Current Status Bill Number:
4329Ratification Number: 340Act Number: 480Type of Legislation: Joint Resolution JRIntroducing Body: HouseIntroduced Date: 19960109Primary Sponsor: P. HarrisAll Sponsors: P. Harris, Waldrop, Neilson, Lanford, Inabinett, Keyserling, Hutson, Cain, Shissias, T. Brown, J. Brown, Harvin, Carnell, Rogers, Scott, Meacham, ClyburnDrafted Document Number: pfm\7661ac.96Companion Bill Number: 980Date Bill Passed both Bodies: 19960321Governor's Action: U Became law without signature of GovernorDate of Governor's Action: 19960507Subject: Long-term care, consumer financing of
Body Date Action Description Com Leg Involved ______ ________ _______________________________________ _______ ____________ ------ 19960829 Act No. A480 ------ 19960507 Unsigned, became law without signature of Governor ------ 19960430 Ratified R340 Senate 19960321 Read third time, enrolled for ratification Senate 19960319 Read second time, notice of general amendments Senate 19960314 Committee report: Favorable 13 SMA Senate 19960123 Introduced, read first time, 13 SMA referred to Committee House 19960119 Read third time, sent to Senate House 19960118 Unanimous consent for third reading on the next Legislative day House 19960118 Read second time House 19960117 Committee report: Favorable 27 H3M House 19960109 Introduced, read first time, 27 H3M referred to Committee House 19951206 Prefiled, referred to Committee 27 H3MView additional legislative information at the LPITS web site.
(A480, R340, H4329)
A JOINT RESOLUTION TO DIRECT THE JOINT LEGISLATIVE COMMITTEE ON AGING IN CONJUNCTION WITH THE CENTER FOR HEALTH POLICY, INSTITUTE OF PUBLIC AFFAIRS, UNIVERSITY OF SOUTH CAROLINA, TO EVALUATE AND STUDY OPTIONS FOR CONSUMER FINANCING OF LONG-TERM CARE AND TO REPORT AND MAKE RECOMMENDATIONS TO THE GENERAL ASSEMBLY.
Whereas, according to the 1990 Census there are approximately four hundred thousand people in South Carolina age sixty-five and over and this population is expected to continue to grow rapidly; and
Whereas, census data predicts that from 1980 to 2000 the number of persons over age seventy-five, the group most likely to need long-term care, will double; and
Whereas, there are currently as many as forty-three thousand homebound, frail elderly who need ongoing assistance with daily living needs and this number grows daily; and
Whereas, of the over eighty-five years of age population, forty-six percent will develop the need for acute care and hospitalization; and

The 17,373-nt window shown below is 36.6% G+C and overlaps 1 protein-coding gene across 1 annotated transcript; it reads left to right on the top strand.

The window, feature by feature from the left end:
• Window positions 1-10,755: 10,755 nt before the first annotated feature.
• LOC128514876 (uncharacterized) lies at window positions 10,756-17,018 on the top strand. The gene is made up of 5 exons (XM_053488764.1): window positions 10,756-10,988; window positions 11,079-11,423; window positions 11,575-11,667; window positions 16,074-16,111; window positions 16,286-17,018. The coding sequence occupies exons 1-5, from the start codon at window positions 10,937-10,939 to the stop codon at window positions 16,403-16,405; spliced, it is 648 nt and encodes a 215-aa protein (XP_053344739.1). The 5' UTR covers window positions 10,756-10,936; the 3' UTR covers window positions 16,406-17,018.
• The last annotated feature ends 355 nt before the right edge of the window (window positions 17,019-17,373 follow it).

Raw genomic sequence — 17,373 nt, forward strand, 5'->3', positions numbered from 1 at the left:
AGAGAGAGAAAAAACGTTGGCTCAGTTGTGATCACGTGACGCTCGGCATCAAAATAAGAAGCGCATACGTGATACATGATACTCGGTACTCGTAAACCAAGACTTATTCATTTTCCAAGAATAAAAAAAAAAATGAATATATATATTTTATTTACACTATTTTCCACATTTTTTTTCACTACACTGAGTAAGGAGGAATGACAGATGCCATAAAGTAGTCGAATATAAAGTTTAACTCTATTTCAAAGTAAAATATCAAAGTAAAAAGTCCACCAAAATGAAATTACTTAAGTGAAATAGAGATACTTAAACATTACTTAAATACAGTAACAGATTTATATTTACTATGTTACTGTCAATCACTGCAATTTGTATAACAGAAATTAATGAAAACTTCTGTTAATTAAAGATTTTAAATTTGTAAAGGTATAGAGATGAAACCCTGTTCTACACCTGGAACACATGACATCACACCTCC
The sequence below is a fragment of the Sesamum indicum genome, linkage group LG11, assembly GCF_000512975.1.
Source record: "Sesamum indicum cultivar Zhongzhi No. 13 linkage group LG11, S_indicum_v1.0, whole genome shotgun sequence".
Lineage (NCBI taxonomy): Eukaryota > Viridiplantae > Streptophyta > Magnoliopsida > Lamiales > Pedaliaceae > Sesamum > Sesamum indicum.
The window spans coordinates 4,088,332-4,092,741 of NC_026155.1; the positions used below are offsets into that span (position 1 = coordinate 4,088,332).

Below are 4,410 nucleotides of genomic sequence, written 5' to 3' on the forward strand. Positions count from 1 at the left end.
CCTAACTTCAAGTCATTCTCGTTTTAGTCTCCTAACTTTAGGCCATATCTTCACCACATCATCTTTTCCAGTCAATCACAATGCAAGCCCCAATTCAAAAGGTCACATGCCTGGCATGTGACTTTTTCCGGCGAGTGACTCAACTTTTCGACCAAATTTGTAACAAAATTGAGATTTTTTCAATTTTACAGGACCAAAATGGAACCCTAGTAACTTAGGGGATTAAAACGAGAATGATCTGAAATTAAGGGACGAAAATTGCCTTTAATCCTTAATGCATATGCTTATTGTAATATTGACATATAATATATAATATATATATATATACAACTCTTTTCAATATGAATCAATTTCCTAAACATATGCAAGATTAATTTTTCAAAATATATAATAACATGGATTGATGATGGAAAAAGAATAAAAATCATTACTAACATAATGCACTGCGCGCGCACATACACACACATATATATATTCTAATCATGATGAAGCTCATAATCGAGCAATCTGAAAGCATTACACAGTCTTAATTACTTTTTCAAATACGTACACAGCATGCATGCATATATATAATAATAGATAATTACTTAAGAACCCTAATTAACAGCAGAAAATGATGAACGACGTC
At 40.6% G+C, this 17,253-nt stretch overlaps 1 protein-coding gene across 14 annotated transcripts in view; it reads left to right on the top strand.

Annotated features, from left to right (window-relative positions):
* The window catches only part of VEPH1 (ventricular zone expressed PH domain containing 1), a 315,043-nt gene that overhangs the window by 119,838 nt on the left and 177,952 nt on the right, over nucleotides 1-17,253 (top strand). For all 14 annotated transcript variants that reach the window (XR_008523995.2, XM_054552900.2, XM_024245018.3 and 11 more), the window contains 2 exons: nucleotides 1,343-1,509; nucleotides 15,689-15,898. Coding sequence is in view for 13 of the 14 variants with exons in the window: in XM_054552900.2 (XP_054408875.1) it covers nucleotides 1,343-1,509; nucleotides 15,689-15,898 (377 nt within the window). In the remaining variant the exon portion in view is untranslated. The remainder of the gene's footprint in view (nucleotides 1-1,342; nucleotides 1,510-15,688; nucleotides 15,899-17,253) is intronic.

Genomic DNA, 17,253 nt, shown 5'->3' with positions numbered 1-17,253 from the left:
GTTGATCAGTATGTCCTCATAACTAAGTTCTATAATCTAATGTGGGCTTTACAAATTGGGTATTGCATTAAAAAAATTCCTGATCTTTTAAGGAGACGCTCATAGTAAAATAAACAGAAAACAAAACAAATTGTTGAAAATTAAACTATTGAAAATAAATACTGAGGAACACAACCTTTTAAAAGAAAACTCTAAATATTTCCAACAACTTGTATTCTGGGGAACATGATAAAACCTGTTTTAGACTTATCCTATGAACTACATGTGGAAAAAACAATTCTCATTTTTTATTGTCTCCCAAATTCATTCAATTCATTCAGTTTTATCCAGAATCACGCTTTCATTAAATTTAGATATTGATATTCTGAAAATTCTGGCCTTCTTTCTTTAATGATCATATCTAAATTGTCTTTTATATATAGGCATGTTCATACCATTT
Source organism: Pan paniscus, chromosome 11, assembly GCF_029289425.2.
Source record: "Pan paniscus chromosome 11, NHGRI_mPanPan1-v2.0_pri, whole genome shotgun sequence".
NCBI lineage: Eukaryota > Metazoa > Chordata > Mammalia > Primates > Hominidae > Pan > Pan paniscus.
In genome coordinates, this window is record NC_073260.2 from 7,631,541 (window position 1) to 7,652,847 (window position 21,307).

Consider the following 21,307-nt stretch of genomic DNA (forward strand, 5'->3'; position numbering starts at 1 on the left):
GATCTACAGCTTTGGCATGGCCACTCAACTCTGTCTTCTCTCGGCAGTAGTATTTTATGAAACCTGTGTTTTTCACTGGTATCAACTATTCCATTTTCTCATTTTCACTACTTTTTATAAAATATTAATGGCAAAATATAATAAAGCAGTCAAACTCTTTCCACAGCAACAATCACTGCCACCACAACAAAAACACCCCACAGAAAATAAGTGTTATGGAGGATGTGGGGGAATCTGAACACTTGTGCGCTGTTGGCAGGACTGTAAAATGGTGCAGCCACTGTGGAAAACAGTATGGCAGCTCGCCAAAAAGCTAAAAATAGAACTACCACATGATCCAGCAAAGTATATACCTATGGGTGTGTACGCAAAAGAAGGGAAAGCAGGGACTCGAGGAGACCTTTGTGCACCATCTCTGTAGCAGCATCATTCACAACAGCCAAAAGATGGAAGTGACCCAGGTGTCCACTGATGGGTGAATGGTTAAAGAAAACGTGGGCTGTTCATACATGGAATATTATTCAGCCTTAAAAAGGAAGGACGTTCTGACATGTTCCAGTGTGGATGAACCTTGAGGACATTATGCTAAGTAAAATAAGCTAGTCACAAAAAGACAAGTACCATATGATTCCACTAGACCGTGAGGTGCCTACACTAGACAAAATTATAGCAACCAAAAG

Whereas, from 1965 to 1993, national health care expenditures rose at an annual rate nearly double the growth rate for inflation and these expenditures went from six percent to thirteen percent of the Gross National Product; and
Whereas, according to a study conducted by the Urban Institute, by 2002, South Carolina could face a reduction of approximately thirty percent in Medicaid funding, the primary funding source for public long-term care services; and
Whereas, with the projected dramatic increase in the number of persons over age sixty-five, the varied levels of long-term care needs of this population, and with the volatile nature of public funding for these service needs, it is becoming increasingly more important for individuals to take responsibility for planning and preparing financially for their own long-term care needs. However, the market for this financing is rapidly changing and growing, making it even more difficult for the consumer to make informed choices in planning for long-term care needs. Now, therefore,
Be it enacted by the General Assembly of the State of South Carolina:
Study of consumer financing of long-term care
SECTION 1. The Joint Legislative Committee on Aging in conjunction with the Center for Health Policy, Institute of Public Affairs, University of South Carolina, shall identify and study options for consumer financing of long-term care including, but not limited to, long-term care insurance, long-term care insurance public-private partnerships, individual and employer medical savings accounts, life insurance with accelerated death benefits, and the Medicaid Estate Recovery Act. Before January 1, 1997, the committee shall submit to the General Assembly a report of the results of this study, including policy and legislative recommendations and strategies for educating the public about these options and about the need for individuals to take responsibility for preparing financially for their long-term care needs.
SECTION 2. This joint resolution takes effect upon approval by the Governor.
Became law without the signature of the Governor -- 5/7/96.